The Weinstein Co.’s “August: Osage County” had its world premiere Monday night at Roy Thomson Hall, the last of the big awards hopefuls to debut at Toronto. And the verdict: big thumbs up.
The audience ate it up, applauding several times, laughing a lot and gasping at all the right moments. There was an unusually long standing ovation.
Early buzz on the film was mixed, but it’s a clear awards contender in multiple categories.
Kudos advantages: Classy material (Tracy Letts adapted his Pulitzer-winning play), with many juicy roles for actors. (Between SAG Awards and a hefty branch in the Academy, this is a big asset during awards season.) The film’s big names means voters will make a point of seeing it, even in a busy season when they’re inundated with options. Another advantage: Every voter has a family and every family is dysfunctional, so everybody can relate to this film.
Kudos challenges: It’s a crowded year, which is a factor for every film. Stage adaptations have had a mixed record with awards: “Doubt” did well, “The History Boys” wasn’t even on the radar. And despite some huge laughs, it’s unsettling material.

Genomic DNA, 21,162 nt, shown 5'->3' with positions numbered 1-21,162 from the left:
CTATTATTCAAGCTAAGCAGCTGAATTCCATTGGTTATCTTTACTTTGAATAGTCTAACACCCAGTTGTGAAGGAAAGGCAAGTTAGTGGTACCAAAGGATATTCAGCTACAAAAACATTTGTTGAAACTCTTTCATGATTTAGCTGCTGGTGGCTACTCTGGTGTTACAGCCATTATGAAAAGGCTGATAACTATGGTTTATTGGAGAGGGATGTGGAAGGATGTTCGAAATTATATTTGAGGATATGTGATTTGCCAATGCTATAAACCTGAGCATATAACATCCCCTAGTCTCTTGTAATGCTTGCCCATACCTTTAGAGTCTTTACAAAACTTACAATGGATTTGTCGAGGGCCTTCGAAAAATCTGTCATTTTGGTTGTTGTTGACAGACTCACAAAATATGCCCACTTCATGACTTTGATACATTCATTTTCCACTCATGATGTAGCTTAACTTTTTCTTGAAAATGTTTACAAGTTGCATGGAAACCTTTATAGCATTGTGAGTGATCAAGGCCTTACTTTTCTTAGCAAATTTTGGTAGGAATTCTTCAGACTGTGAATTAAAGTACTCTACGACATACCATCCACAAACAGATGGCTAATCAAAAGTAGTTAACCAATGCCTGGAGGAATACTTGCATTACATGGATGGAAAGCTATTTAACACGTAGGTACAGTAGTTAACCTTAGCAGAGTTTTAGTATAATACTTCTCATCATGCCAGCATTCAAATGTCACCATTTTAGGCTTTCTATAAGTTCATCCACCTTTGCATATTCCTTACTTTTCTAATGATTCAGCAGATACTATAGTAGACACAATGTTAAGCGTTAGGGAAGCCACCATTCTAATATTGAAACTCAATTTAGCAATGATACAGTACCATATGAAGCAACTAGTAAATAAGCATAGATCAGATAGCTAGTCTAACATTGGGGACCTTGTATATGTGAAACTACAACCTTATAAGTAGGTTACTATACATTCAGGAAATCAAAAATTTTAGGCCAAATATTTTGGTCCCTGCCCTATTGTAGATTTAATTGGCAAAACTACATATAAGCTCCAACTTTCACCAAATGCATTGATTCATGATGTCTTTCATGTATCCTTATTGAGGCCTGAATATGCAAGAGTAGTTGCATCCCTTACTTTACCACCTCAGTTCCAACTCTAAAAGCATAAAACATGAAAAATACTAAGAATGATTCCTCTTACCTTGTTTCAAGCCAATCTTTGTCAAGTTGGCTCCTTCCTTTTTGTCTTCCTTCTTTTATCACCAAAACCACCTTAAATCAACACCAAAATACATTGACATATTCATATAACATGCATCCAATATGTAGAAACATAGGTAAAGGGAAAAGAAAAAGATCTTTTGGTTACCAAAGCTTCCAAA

A few hours before Monday’s premiere, director John Wells and writer Letts came to the Variety Studio. Wells said it was hard to trim the play to a shorter running time, and even harder after the first read-through: “Everyone had their favorite lines from the play and after the reading, we picked up 10 pages. About half of it wound up in the film.”
He praised the play as “one of the seminal pieces of American dramatic literature of the past several decades.” Letts said “It’s based on real events in my life but it’s not autobiography by any stretch.” He added that the characters are “all some facet of me.”
After the preem, guests headed to Soho where the executives, actors and filmmakers accepted heavy congrats. Wells got several pats on the back for his work, including a harder-than-it-looks dinner scene that lasts 19 minutes and is a subtle but impressive feat. Wells laughed that he couldn’t stay at the party too long because he had to work on an episode of “Shameless.”
And Julia Roberts was beaming and playful as she got high praise for her performance, stretching into new territory as an actress. Supporting category? Probably. However it shakes out, awards attention seems inevitable for her, and for many of her colleagues. Meryl Streep jumps into the best-actress race (though she was under the weather and missed the Toronto festivities.)